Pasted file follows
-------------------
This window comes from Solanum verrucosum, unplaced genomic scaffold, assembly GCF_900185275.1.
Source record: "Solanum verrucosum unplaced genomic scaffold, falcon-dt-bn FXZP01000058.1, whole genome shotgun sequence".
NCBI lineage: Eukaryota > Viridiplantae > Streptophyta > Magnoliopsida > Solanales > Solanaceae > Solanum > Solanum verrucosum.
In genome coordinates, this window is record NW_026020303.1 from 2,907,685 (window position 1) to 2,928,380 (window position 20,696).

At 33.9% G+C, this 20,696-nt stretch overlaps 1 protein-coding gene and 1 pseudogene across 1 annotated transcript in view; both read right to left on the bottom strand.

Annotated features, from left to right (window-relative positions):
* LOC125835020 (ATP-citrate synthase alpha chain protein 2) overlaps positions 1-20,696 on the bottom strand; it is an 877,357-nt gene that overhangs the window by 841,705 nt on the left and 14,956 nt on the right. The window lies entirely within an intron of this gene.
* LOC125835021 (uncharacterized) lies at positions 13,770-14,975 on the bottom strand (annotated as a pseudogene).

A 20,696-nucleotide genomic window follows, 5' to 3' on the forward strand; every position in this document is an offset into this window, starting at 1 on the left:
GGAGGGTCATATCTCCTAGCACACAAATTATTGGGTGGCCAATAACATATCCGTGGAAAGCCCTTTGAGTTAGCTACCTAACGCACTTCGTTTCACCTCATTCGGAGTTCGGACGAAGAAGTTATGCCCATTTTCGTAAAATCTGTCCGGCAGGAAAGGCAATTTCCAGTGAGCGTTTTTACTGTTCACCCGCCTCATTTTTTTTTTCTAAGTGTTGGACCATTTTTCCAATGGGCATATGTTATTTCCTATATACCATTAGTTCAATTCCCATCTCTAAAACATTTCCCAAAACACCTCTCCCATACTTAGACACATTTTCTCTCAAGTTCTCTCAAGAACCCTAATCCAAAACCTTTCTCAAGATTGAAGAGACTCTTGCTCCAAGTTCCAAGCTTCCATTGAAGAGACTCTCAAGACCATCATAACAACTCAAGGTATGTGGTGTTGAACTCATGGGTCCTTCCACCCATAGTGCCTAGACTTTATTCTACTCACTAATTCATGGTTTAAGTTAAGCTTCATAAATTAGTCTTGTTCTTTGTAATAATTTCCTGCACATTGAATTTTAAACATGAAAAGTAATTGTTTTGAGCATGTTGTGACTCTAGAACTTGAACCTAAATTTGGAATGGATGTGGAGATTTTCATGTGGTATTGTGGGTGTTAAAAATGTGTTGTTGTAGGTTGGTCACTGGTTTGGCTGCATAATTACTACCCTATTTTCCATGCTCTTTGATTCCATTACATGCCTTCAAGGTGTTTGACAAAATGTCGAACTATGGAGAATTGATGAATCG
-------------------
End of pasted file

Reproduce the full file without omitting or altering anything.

This window comes from Solanum verrucosum, unplaced genomic scaffold, assembly GCF_900185275.1.
Source record: "Solanum verrucosum unplaced genomic scaffold, falcon-dt-bn FXZP01000058.1, whole genome shotgun sequence".
NCBI lineage: Eukaryota > Viridiplantae > Streptophyta > Magnoliopsida > Solanales > Solanaceae > Solanum > Solanum verrucosum.
In genome coordinates, this window is record NW_026020303.1 from 2,907,685 (window position 1) to 2,928,380 (window position 20,696).

At 33.9% G+C, this 20,696-nt stretch overlaps 1 protein-coding gene and 1 pseudogene across 1 annotated transcript in view; both read right to left on the bottom strand.

Annotated features, from left to right (window-relative positions):
* LOC125835020 (ATP-citrate synthase alpha chain protein 2) overlaps positions 1-20,696 on the bottom strand; it is an 877,357-nt gene that overhangs the window by 841,705 nt on the left and 14,956 nt on the right. The window lies entirely within an intron of this gene.
* LOC125835021 (uncharacterized) lies at positions 13,770-14,975 on the bottom strand (annotated as a pseudogene).

A 20,696-nucleotide genomic window follows, 5' to 3' on the forward strand; every position in this document is an offset into this window, starting at 1 on the left:
GGAGGGTCATATCTCCTAGCACACAAATTATTGGGTGGCCAATAACATATCCGTGGAAAGCCCTTTGAGTTAGCTACCTAACGCACTTCGTTTCACCTCATTCGGAGTTCGGACGAAGAAGTTATGCCCATTTTCGTAAAATCTGTCCGGCAGGAAAGGCAATTTCCAGTGAGCGTTTTTACTGTTCACCCGCCTCATTTTTTTTTTCTAAGTGTTGGACCATTTTTCCAATGGGCATATGTTATTTCCTATATACCATTAGTTCAATTCCCATCTCTAAAACATTTCCCAAAACACCTCTCCCATACTTAGACACATTTTCTCTCAAGTTCTCTCAAGAACCCTAATCCAAAACCTTTCTCAAGATTGAAGAGACTCTTGCTCCAAGTTCCAAGCTTCCATTGAAGAGACTCTCAAGACCATCATAACAACTCAAGGTATGTGGTGTTGAACTCATGGGTCCTTCCACCCATAGTGCCTAGACTTTATTCTACTCACTAATTCATGGTTTAAGTTAAGCTTCATAAATTAGTCTTGTTCTTTGTAATAATTTCCTGCACATTGAATTTTAAACATGAAAAGTAATTGTTTTGAGCATGTTGTGACTCTAGAACTTGAACCTAAATTTGGAATGGATGTGGAGATTTTCATGTGGTATTGTGGGTGTTAAAAATGTGTTGTTGTAGGTTGGTCACTGGTTTGGCTGCATAATTACTACCCTATTTTCCATGCTCTTTGATTCCATTACATGCCTTCAAGGTGTTTGACAAAATGTCGAACTATGGAGAATTGATGAATCG